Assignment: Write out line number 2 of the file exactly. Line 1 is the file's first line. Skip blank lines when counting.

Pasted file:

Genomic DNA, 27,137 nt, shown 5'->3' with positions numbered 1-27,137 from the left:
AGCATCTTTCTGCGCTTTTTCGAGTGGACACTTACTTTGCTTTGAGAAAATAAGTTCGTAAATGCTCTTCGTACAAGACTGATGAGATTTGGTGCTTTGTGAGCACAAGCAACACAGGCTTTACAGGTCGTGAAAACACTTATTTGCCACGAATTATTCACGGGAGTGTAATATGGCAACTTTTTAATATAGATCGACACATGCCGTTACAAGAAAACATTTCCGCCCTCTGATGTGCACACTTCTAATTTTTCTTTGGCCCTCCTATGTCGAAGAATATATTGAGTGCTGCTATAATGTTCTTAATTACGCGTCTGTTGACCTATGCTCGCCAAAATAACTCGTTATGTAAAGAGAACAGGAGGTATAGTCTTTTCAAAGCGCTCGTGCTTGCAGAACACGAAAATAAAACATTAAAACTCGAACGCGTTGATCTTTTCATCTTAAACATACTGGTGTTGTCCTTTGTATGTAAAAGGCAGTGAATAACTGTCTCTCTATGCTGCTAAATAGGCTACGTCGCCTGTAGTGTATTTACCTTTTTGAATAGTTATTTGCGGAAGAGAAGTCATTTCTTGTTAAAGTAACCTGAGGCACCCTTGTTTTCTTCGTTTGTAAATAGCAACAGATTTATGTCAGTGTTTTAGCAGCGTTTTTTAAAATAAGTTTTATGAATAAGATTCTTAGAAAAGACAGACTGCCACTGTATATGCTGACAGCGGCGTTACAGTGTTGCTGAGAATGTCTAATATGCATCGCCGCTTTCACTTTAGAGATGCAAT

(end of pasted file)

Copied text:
AGCATCTTTCTGCGCTTTTTCGAGTGGACACTTACTTTGCTTTGAGAAAATAAGTTCGTAAATGCTCTTCGTACAAGACTGATGAGATTTGGTGCTTTGTGAGCACAAGCAACACAGGCTTTACAGGTCGTGAAAACACTTATTTGCCACGAATTATTCACGGGAGTGTAATATGGCAACTTTTTAATATAGATCGACACATGCCGTTACAAGAAAACATTTCCGCCCTCTGATGTGCACACTTCTAATTTTTCTTTGGCCCTCCTATGTCGAAGAATATATTGAGTGCTGCTATAATGTTCTTAATTACGCGTCTGTTGACCTATGCTCGCCAAAATAACTCGTTATGTAAAGAGAACAGGAGGTATAGTCTTTTCAAAGCGCTCGTGCTTGCAGAACACGAAAATAAAACATTAAAACTCGAACGCGTTGATCTTTTCATCTTAAACATACTGGTGTTGTCCTTTGTATGTAAAAGGCAGTGAATAACTGTCTCTCTATGCTGCTAAATAGGCTACGTCGCCTGTAGTGTATTTACCTTTTTGAATAGTTATTTGCGGAAGAGAAGTCATTTCTTGTTAAAGTAACCTGAGGCACCCTTGTTTTCTTCGTTTGTAAATAGCAACAGATTTATGTCAGTGTTTTAGCAGCGTTTTTTAAAATAAGTTTTATGAATAAGATTCTTAGAAAAGACAGACTGCCACTGTATATGCTGACAGCGGCGTTACAGTGTTGCTGAGAATGTCTAATATGCATCGCCGCTTTCACTTTAGAGATGCAAT